told the Guardian recently. Indeed, this is one of the most frequently demanded features for the app, which notoriously only works on iOS.Building an Android version of its popular, filter-based photo sharing app is a "a major priority" for the team at Instagram, CEO Kevin Systrom
It may be hard to believe, but Instagram hasn't even been around for a year. It launched for iPhone last October and has since enjoyed enormous popularity, ballooning to 1 million users in just 10 weeks. As of June 2011, Instagram had 5 million users and that number keeps on growing. In early August, the startup announced that its app had published over 150 million photos.
As Android explodes, why hasn't Instagram released an application for it?
"We're only six people," Systrom told the Guardian. "Android is a major priority for us, but first we have to build the team, and find the best people in the world to work on these projects."
Instagram is indeed hiring engineers, but it's not clear how actively they're looking for seasoned Android developers. The job listings page on their website doesn't explicitly mention Android or Java experience as requirements, but of course, that's not the only channel the company could concievably be using to hire.
Although an Android app is on the horizon, Systrom said that building it was trumped in importance by two projects. First, the camera functionality of the original iPhone app is in the process of being reworked. This will likely include new filters, but from the sound of it, will go deeper than that and overhaul the functionality toward being more of the "social camera" its founders originally envisioned.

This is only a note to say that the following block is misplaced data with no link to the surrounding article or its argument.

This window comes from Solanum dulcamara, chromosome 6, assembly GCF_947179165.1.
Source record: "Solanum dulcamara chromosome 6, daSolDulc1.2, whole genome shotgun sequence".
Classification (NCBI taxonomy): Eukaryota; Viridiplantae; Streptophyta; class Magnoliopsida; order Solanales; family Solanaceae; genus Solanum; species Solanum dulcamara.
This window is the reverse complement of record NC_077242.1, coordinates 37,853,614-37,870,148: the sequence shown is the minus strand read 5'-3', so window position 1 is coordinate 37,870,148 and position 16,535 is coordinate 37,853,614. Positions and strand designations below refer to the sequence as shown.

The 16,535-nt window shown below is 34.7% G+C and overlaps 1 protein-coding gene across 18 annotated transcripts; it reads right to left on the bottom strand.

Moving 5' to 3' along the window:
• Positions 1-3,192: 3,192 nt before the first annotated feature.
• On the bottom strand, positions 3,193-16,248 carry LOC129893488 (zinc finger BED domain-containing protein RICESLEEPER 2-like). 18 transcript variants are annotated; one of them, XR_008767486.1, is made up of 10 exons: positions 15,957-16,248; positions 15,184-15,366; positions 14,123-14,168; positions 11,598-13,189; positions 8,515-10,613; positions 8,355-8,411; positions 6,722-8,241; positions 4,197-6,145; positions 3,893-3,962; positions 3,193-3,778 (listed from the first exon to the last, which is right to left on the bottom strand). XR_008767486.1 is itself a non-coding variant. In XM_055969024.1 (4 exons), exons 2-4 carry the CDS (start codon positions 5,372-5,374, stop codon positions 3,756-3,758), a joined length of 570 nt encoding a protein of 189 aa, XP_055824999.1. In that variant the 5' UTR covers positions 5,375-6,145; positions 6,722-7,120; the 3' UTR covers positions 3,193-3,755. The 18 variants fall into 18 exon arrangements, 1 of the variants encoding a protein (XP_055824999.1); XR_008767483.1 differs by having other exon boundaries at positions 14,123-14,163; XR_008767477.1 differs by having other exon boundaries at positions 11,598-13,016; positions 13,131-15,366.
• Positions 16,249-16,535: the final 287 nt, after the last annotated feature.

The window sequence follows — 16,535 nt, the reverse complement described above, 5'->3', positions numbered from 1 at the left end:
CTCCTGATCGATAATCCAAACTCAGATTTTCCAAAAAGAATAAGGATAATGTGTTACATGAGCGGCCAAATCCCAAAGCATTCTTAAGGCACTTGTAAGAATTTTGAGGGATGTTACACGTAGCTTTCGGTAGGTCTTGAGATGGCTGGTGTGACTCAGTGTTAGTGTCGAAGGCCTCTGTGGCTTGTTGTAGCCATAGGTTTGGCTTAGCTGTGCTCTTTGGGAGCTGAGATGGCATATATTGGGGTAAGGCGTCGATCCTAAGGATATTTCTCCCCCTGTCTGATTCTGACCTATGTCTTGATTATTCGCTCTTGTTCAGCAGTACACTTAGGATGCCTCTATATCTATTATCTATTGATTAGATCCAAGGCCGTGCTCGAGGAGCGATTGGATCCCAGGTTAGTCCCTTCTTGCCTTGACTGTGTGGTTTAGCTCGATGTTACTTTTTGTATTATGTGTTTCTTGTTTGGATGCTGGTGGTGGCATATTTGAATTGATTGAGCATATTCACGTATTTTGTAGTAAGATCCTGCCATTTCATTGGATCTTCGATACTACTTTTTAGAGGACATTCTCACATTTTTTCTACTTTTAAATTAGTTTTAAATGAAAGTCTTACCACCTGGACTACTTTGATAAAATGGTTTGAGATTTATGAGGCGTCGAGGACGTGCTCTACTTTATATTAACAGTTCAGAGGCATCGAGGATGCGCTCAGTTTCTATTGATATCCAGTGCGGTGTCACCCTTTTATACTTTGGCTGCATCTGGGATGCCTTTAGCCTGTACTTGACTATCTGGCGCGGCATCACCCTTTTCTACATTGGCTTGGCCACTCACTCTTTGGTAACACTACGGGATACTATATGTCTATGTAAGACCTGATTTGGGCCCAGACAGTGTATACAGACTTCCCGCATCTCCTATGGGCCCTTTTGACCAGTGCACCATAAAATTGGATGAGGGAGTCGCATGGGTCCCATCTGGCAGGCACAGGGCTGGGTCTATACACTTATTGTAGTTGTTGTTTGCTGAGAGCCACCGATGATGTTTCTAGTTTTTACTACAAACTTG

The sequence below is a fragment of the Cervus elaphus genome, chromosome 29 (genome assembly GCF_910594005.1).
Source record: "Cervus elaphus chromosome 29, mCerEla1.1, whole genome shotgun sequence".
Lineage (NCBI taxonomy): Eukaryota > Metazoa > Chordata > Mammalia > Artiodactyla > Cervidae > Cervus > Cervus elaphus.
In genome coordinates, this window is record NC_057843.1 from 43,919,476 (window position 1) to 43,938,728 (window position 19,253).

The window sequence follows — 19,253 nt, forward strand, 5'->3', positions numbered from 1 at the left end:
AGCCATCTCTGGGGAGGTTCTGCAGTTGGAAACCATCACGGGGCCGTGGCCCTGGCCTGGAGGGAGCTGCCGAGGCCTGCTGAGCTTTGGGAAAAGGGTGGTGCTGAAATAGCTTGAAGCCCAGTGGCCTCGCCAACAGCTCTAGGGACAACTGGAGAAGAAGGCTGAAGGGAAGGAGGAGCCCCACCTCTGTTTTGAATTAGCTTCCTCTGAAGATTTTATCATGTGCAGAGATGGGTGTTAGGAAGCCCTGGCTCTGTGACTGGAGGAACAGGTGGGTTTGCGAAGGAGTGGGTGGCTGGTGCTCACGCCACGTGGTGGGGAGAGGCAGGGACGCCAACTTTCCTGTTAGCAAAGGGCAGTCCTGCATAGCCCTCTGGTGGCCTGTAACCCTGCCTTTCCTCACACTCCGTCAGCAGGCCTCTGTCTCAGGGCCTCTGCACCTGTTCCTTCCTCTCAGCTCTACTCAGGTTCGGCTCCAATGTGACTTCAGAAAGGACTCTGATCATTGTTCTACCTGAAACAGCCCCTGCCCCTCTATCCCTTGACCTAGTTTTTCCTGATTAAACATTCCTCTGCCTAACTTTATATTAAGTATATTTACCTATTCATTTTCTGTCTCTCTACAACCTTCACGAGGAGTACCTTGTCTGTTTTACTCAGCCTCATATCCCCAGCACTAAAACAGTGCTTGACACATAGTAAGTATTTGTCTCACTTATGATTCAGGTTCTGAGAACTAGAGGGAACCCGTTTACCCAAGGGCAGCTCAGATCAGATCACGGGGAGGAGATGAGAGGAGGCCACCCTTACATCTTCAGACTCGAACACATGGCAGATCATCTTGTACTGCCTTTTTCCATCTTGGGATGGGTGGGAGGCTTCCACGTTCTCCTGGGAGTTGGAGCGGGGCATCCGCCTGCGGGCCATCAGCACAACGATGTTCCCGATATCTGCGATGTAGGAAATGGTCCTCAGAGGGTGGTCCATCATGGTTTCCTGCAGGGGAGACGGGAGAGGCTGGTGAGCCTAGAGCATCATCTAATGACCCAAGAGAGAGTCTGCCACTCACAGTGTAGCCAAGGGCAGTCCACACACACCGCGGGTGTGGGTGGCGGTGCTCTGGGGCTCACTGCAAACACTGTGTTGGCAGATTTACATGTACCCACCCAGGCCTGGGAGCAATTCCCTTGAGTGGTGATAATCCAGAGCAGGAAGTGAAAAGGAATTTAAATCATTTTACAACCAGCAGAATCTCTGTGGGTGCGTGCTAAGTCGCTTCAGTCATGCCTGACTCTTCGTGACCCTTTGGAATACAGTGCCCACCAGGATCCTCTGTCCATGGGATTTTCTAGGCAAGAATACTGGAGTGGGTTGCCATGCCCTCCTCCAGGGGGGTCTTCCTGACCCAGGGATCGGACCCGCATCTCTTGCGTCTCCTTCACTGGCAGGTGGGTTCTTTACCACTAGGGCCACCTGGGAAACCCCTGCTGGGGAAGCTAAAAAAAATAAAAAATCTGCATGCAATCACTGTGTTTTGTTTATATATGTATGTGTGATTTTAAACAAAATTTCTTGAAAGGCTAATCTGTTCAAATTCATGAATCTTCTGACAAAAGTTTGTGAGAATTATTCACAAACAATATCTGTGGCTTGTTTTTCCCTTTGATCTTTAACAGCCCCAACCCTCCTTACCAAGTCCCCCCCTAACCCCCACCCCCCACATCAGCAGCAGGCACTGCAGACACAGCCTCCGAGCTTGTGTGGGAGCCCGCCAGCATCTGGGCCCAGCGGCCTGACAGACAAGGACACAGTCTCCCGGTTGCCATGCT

The next biggest priority for the Instagram team is building something else that users have been clamoring for: a Web interface. Although numerous third parties have built alternative ways to view Instagram photos outside the original iPhone app, the company itself has yet to offer its own.
Once those two projects are out of the way and Instagram has the right developers in place, Android users may finally get to join their iPhone-toting counterparts in the photo-sharing fun. If its growth on iOS offers any sort of a reliable hint, the company should then expect to see its user base skyrocket even further.